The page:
Margaret Court demands some Australian Open love
As the 50th anniversary of Australian tennis' greatest women's triumph looms, Margaret Court has challenged Tennis Australia on its plans to honour her.
The controversial tennis legend wants the same treatment as her male counterpart Rod Laver, who was honoured at this year's Australian Open at Melbourne Park for his 1969 Slam.
The tennis great has lobbed Tennis Australia's dilemma - about how to honour Court's achievement in the face of backlash from players and the public over her public stance on homosexuality and gay marriage - firmly in the ruling body's court.
Court hasn't set foot in Melbourne Park since being widely condemned for those views amid calls for her name to be removed from the arena named in her honour at Melbourne Park.
As her anniversary looms, Court has said Tennis Australia should "sit and talk with me", vowing not to return to Melbourne. Park unless she gets the same treatment as Laver, and is formally welcomed back and her milestone is properly recognised.
She told the publication she'd had no contact from Tennis Australia on plans for a celebration: "They have never phoned me. Nobody has spoken to me directly about it. I think they would rather not confront it".
"They brought Rod in from America. If they think I'm just going to turn up, I don't think that is right. I think I should be invited. I would hope they would pay my way to come like they paid for his, and honour me. If they are not going to do that, I don't really want to come."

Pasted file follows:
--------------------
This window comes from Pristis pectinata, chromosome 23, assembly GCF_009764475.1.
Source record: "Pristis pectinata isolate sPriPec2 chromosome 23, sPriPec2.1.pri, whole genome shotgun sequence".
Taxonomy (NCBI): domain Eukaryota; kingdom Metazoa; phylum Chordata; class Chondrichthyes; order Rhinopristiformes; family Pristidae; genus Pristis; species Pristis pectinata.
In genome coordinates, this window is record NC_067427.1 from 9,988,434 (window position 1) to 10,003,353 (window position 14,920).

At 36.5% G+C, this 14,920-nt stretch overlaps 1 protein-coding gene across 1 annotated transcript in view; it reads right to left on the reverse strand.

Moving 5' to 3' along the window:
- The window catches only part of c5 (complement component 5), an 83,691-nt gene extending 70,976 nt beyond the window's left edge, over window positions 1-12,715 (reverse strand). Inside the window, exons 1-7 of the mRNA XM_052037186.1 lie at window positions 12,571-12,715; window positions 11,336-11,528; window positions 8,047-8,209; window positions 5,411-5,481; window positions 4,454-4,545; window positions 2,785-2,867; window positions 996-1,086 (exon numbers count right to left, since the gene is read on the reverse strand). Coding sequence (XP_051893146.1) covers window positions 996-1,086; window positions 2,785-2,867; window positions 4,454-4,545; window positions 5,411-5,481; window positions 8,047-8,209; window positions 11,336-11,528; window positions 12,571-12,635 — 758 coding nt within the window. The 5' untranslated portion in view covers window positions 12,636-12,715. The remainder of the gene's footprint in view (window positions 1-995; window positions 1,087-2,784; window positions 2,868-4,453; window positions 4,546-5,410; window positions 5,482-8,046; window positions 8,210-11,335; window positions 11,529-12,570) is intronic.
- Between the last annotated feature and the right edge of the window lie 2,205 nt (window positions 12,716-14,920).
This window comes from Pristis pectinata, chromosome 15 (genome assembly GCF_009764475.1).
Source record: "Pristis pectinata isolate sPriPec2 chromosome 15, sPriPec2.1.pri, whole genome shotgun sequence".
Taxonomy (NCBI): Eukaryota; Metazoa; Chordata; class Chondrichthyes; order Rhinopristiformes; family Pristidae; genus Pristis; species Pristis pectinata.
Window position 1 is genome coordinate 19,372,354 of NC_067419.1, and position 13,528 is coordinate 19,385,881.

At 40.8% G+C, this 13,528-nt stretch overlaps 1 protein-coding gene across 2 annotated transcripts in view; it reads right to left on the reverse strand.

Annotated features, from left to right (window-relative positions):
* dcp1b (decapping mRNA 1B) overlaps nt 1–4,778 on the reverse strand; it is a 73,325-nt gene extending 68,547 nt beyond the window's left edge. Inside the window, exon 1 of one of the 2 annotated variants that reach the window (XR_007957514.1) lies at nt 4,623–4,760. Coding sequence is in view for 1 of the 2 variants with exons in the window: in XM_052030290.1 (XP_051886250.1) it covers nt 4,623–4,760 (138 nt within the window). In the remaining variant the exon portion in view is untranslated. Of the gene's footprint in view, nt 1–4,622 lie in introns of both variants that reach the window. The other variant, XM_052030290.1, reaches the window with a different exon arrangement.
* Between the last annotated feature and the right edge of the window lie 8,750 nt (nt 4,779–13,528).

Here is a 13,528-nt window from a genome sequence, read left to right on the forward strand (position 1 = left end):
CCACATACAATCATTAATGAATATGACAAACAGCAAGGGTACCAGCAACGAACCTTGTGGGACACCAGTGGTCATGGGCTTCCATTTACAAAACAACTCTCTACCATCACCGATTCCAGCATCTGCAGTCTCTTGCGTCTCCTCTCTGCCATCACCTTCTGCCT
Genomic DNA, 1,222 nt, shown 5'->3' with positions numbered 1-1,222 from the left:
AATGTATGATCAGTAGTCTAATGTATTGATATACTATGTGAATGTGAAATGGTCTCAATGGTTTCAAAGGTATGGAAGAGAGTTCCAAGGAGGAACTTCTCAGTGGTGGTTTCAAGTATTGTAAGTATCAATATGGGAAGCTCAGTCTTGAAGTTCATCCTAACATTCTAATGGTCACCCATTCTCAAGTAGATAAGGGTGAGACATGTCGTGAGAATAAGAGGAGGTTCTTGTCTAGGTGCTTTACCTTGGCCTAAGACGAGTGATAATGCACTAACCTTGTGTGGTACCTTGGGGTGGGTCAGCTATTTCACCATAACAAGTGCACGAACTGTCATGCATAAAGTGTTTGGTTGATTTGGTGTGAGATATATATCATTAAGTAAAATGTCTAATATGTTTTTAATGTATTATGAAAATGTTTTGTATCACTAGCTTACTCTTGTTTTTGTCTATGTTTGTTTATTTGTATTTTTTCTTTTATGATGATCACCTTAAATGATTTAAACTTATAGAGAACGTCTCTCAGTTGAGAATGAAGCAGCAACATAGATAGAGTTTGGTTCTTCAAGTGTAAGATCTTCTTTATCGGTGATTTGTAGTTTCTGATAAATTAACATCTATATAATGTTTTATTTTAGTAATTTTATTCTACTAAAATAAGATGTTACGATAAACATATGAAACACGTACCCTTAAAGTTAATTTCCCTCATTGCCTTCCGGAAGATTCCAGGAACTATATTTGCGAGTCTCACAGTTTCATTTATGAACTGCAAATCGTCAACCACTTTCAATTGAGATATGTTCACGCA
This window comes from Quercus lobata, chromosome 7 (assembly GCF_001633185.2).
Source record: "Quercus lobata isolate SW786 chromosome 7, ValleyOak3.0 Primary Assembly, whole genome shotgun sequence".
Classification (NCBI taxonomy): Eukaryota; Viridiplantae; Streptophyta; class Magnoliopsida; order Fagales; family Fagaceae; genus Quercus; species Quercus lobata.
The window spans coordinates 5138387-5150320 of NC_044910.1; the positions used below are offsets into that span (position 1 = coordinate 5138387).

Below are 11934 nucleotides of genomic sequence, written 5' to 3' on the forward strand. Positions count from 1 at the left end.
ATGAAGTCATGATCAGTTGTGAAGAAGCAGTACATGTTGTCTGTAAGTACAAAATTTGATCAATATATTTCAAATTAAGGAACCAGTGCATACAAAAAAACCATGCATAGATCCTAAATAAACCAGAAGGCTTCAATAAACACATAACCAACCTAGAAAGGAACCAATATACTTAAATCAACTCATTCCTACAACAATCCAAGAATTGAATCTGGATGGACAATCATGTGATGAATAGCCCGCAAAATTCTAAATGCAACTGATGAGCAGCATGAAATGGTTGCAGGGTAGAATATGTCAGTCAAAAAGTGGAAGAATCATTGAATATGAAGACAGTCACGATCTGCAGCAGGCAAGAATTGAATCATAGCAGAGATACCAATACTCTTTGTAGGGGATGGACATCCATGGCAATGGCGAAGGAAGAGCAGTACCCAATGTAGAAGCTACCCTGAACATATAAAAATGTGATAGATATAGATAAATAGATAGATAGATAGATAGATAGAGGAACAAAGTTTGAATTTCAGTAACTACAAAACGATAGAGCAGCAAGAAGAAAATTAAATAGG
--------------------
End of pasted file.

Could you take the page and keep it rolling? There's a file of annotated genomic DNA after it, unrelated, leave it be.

The 24-time Grand Slam champion turned Christian pastor was widely condemned by both current players in the public for her views, which included saying tennis was "full of lesbians" and transgender children were the work of the "devil".
The condemnation was led by tennis greats Martina Navratilova and fellow great Billie Jean King, who are both gay.
In 2017, some Australian Open players threatened a boycott of playing on the Margaret Court Arena in protest.
Court said her views shouldn't affect plans for the 2020 Australian Open.
"I don't feel any of that should be brought into my tennis career," she said.
"It was a different phase of my life from where I am now and if we are not big enough as a nation and a game to face those challenges there is something wrong."
A Tennis Australia spokesperson said that the organisation recognised Court's achievements but did not support her views on LGBTIQ people.